The number of workers
on strike during 2018 and 2019 (so far) has reached levels last seen in the 1980s. The Bureau of Labor Statistics
reported that in 2018, almost 500,000 workers were on strike, a level last seen in 1986. As of August 2019, more than 350,000 workers had been or currently were on strike.
The 50,000 workers currently striking at General Motors facilities across the nation for the fourth day in a row will have still to be added to this tally and will bring the count to around 400,000 for 2019. The employees represented by their union, United Auto Workers, walked out to protest the planned closures of four facilities, among other grievances. GM and union representatives have been negotiating new contracts since July and talks are pretty much stalled by now.
Currently, GM has offered US$7 billion in investments, to hold off on one closure and to open another facility in the U.S.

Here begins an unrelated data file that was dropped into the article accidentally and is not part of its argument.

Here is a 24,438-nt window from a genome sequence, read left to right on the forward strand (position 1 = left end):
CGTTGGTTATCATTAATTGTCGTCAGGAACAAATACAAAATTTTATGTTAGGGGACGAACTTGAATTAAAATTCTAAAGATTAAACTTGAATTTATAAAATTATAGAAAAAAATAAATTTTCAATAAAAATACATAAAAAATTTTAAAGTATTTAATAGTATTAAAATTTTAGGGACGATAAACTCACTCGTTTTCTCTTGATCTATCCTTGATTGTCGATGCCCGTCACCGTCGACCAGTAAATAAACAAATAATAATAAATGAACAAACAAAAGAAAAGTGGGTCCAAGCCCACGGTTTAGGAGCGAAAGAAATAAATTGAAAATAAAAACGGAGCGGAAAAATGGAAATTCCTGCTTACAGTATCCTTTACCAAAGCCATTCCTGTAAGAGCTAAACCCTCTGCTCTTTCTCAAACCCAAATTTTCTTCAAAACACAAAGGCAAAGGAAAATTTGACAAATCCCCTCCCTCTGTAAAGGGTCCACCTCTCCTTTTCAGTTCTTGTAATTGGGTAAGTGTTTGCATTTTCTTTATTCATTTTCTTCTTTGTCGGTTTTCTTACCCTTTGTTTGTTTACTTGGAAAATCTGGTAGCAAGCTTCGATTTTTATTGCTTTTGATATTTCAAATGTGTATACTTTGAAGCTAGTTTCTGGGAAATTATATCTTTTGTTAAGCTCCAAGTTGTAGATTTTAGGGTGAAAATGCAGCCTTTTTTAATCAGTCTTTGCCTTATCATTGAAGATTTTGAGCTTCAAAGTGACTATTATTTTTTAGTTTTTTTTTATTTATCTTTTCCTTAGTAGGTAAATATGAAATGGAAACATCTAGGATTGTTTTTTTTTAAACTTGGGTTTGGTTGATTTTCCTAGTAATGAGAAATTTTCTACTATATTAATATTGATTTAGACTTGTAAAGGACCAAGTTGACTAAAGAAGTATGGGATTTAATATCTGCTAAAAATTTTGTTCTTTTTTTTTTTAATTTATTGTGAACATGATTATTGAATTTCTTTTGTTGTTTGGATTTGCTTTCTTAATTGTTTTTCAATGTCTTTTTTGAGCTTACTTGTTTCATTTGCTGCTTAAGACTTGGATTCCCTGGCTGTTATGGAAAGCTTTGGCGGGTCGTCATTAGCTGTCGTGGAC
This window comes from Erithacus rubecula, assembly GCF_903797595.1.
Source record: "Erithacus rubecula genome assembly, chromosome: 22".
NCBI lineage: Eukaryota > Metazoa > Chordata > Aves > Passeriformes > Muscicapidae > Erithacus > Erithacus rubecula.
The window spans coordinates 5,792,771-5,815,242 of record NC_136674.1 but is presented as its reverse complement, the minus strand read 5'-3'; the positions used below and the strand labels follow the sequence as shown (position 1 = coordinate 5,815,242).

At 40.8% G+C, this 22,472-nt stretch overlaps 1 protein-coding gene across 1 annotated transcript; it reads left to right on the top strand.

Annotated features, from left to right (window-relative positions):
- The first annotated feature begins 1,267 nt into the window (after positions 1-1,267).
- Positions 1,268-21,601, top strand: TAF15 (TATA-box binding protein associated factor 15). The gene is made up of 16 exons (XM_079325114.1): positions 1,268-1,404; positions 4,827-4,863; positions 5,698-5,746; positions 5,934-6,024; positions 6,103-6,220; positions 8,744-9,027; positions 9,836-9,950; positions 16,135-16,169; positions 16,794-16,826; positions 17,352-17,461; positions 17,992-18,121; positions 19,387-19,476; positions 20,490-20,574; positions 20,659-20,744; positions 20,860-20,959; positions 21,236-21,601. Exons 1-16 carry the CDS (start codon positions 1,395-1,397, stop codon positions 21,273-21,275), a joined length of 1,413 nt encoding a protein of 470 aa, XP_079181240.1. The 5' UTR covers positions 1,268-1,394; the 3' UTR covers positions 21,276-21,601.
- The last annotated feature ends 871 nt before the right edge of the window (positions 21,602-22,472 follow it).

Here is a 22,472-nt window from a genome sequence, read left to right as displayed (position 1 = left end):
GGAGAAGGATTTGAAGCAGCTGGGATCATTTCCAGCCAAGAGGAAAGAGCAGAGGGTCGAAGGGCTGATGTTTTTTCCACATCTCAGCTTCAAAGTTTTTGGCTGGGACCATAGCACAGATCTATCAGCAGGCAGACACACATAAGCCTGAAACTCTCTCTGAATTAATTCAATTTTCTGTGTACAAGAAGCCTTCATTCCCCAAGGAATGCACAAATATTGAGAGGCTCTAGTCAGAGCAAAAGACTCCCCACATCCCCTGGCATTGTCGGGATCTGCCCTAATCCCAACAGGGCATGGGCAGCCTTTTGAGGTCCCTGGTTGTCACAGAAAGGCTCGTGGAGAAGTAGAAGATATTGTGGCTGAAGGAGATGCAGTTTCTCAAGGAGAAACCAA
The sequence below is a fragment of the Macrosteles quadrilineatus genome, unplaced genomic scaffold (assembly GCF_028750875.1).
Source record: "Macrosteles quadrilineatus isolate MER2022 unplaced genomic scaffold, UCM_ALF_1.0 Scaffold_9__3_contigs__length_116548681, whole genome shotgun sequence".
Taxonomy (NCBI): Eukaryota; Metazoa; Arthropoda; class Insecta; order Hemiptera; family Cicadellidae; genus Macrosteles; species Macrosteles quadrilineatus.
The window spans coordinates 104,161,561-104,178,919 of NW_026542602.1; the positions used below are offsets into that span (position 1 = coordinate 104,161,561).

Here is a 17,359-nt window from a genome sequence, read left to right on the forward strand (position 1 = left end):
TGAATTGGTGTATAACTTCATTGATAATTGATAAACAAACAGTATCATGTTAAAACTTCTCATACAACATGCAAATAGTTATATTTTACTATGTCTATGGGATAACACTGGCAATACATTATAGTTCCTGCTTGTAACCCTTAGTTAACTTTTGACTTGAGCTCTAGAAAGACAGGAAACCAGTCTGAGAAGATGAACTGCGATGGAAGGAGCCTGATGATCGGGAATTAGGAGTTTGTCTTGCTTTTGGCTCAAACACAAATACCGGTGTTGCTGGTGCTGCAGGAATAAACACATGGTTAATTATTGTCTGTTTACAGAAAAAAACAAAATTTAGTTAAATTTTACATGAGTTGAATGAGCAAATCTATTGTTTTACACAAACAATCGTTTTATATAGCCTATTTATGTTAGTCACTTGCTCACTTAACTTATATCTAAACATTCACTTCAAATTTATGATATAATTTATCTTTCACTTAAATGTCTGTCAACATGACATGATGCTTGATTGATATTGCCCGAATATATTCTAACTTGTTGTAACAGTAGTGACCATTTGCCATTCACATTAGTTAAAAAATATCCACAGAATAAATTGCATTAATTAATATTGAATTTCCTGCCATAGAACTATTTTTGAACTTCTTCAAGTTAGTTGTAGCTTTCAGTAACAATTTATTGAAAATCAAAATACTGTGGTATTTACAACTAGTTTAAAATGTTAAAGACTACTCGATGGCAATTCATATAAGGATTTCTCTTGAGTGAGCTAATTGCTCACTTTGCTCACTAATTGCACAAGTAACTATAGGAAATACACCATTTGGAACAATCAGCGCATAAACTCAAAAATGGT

While the number of striking workers in 2018 was the highest in 23 years, they only went of on strike for a cumulative 2.8 million workdays. In 2003 and 2004, those numbers were above 4 million and 3 million, respectively. In those years, 70,000 supermarket employees organized in the United Food and Commercial Workers union went on strike for over four months (November to February) in California. In the year 2000, American workers even went on strike for a cumulative 20 million workdays. Back then, the Screen Actors Guild and Verizon workers’ strikes drove up the numbers.